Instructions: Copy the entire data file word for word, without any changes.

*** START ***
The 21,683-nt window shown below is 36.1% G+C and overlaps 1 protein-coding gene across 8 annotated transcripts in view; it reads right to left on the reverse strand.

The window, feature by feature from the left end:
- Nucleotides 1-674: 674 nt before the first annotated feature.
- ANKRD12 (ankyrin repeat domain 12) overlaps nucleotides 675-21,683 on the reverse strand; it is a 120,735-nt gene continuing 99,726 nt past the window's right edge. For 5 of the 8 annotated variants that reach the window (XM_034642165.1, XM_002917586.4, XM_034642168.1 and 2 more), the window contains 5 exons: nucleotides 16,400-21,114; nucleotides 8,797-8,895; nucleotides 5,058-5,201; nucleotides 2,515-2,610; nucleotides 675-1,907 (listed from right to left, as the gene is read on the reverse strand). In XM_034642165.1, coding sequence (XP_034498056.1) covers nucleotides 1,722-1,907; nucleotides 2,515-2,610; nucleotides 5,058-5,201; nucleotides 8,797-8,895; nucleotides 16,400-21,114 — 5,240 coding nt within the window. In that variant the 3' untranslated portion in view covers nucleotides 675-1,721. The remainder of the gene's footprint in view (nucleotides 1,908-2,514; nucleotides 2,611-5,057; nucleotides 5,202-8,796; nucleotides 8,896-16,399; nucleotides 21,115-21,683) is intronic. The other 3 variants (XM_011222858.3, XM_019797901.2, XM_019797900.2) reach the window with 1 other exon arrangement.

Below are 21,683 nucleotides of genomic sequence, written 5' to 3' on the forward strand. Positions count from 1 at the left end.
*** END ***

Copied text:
The 21,683-nt window shown below is 36.1% G+C and overlaps 1 protein-coding gene across 8 annotated transcripts in view; it reads right to left on the reverse strand.

The window, feature by feature from the left end:
- Nucleotides 1-674: 674 nt before the first annotated feature.
- ANKRD12 (ankyrin repeat domain 12) overlaps nucleotides 675-21,683 on the reverse strand; it is a 120,735-nt gene continuing 99,726 nt past the window's right edge. For 5 of the 8 annotated variants that reach the window (XM_034642165.1, XM_002917586.4, XM_034642168.1 and 2 more), the window contains 5 exons: nucleotides 16,400-21,114; nucleotides 8,797-8,895; nucleotides 5,058-5,201; nucleotides 2,515-2,610; nucleotides 675-1,907 (listed from right to left, as the gene is read on the reverse strand). In XM_034642165.1, coding sequence (XP_034498056.1) covers nucleotides 1,722-1,907; nucleotides 2,515-2,610; nucleotides 5,058-5,201; nucleotides 8,797-8,895; nucleotides 16,400-21,114 — 5,240 coding nt within the window. In that variant the 3' untranslated portion in view covers nucleotides 675-1,721. The remainder of the gene's footprint in view (nucleotides 1,908-2,514; nucleotides 2,611-5,057; nucleotides 5,202-8,796; nucleotides 8,896-16,399; nucleotides 21,115-21,683) is intronic. The other 3 variants (XM_011222858.3, XM_019797901.2, XM_019797900.2) reach the window with 1 other exon arrangement.

Below are 21,683 nucleotides of genomic sequence, written 5' to 3' on the forward strand. Positions count from 1 at the left end.